When I was living in Fort Frances, Ontario, several years ago I was introduced to the species of caterpillar known as "army worms". Actually, the true name is tent caterpillar. It's my understanding that they have this name because when they make a cocoon, they do it by folding a leaf over and sealing the edge with silk, so they are inside a little "tent". I'm guessing people call them army worms because they were EVERYWHERE, and because they are often seen "marching" in the same direction.
Apparently the population of this particular insect has a cycle that waxes and wanes about every seven years. It just so happened that the spring I was living in Fort Frances was the year that these guys had their big boom. They were on the sidewalks. They were on the trees. They were on the sides of the houses. If you walked under a tree they would often drop onto you. You could see them on the road, all walking in the same direction. In a nearby town cars were sliding because there were so many of them on the road. There were a couple of days in the spring when the leaves just started to come out on the poplar trees. Two or three days later the leaves were gone because they had all been eaten. It looked like winter again.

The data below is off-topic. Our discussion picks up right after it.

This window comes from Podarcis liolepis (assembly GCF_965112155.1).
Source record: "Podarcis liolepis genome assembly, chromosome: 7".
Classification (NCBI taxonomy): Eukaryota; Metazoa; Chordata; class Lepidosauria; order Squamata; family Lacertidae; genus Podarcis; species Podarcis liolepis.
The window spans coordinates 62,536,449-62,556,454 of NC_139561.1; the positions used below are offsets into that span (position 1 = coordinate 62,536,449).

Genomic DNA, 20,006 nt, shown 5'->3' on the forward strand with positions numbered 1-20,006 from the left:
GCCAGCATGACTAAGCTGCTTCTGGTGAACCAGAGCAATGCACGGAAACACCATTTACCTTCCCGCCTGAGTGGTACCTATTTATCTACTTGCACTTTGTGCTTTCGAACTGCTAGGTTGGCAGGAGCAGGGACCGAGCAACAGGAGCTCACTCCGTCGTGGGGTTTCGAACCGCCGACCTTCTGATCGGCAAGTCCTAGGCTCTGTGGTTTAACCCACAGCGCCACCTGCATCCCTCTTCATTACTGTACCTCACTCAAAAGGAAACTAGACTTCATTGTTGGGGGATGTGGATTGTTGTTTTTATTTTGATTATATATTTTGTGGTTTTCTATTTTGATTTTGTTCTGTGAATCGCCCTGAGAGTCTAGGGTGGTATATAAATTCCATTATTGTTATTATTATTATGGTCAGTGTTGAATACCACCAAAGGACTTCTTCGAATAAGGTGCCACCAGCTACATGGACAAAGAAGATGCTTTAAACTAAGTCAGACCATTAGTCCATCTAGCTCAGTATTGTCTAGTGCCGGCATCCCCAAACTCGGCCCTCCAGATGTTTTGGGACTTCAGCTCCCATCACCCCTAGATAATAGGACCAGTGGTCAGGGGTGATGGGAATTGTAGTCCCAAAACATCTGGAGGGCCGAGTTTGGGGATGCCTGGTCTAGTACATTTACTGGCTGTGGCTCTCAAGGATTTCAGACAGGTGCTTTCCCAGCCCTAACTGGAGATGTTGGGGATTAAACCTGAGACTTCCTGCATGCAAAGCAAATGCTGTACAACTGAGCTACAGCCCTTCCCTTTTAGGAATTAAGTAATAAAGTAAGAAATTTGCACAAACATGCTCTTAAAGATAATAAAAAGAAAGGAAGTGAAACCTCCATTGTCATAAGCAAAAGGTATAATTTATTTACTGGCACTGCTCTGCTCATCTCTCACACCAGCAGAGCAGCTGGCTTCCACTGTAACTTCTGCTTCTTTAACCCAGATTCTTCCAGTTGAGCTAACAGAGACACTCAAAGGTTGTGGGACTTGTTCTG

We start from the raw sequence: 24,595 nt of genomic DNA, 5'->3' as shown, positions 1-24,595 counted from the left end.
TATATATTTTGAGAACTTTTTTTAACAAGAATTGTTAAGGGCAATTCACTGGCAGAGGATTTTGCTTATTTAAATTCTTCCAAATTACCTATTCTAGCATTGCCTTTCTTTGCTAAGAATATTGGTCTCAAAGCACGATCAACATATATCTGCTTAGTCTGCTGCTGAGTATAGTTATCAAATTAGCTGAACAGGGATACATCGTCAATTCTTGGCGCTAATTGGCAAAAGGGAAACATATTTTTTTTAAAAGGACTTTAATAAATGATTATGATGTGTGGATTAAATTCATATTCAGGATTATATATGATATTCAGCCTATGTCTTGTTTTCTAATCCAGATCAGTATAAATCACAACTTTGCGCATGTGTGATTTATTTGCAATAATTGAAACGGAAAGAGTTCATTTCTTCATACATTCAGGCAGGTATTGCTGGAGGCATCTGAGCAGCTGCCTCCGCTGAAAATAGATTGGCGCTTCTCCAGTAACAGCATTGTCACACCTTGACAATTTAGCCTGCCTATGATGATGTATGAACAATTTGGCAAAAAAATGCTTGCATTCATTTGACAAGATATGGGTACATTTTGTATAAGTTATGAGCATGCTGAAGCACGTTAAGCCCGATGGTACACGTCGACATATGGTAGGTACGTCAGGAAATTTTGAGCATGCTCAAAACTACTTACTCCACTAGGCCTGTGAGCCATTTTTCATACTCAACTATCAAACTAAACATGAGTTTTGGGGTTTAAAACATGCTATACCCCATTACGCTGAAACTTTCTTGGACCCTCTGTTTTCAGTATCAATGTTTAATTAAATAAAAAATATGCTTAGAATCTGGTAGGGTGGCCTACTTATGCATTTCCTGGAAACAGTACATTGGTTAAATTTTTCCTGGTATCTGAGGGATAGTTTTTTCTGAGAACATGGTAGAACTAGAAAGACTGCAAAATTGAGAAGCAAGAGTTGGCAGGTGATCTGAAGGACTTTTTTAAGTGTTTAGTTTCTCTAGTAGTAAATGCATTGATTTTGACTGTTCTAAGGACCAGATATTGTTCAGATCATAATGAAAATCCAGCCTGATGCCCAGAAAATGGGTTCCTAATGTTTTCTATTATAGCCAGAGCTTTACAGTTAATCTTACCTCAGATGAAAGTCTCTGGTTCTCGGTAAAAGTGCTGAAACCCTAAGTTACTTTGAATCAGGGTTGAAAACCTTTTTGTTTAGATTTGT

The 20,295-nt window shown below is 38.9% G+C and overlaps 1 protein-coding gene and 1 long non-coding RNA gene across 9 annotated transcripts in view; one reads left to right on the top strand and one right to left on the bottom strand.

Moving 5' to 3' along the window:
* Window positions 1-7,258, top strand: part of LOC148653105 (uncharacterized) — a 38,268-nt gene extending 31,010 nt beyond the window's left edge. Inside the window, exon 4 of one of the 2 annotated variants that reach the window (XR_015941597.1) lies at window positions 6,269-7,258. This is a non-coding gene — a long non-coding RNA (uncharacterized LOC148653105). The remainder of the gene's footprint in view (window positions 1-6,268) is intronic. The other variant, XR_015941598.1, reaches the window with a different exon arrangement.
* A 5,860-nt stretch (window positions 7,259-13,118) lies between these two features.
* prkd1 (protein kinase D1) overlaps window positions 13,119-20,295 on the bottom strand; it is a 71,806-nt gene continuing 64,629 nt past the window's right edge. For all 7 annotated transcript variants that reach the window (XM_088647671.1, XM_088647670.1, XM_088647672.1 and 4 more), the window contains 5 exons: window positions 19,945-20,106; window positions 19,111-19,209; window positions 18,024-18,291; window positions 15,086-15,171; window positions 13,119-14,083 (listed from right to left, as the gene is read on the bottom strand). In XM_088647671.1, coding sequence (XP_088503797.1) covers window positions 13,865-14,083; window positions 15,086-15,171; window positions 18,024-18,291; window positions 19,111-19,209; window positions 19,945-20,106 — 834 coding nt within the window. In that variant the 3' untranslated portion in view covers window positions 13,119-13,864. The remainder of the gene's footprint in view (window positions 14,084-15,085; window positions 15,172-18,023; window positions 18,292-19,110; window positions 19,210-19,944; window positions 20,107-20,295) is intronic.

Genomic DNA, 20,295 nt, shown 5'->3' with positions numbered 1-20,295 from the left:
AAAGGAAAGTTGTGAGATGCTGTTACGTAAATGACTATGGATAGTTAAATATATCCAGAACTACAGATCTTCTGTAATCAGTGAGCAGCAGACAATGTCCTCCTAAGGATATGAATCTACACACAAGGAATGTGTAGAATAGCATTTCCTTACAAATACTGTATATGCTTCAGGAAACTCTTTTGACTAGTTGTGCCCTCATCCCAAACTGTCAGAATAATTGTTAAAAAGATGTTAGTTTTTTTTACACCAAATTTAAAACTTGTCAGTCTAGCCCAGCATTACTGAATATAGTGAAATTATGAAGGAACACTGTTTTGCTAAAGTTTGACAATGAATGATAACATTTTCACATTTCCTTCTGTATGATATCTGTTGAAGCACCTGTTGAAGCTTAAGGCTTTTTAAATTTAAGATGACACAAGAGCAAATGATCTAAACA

I was pretty grossed out by the ubiquitous caterpillars and resented the fact that they were everywhere. I got pretty good at flicking them off of me when they would fall on me as we were walking down the street. Sometimes they would even manage to climb under the door frame and into our apartment.
I'm not sure how we got the idea, but we caught an army worm and kept it in a jar in our apartment for a while. We named it Walter, after my companion's boyfriend. We would look at what the other worms were eating outside and bring it leaves to eat. Over time my attitude changed toward the army worms. I came to appreciate their funky beauty. They are black with orange, blue, and yellow "footprint" marks on their backs. Pretty soon I kind of felt attached to them, especially to Walter.
Walter made a tent one day and turned into an small, ugly light-brown moth. I didn't find out his metamorphosis had completed until he had already tried to fly around the jar so much that he had beat his wings apart against the jar and died. I would have let him go outside if I had known. After seeing the pedestrian brown moth that Walter had turned into, I sort of wished that he were back to being a black colorful caterpillar again.
Here is a Wikipedia article, including a picture of what these guys look like:
There are a few different species mentioned on Wikipedia, but this one looks the most like the way I remember them.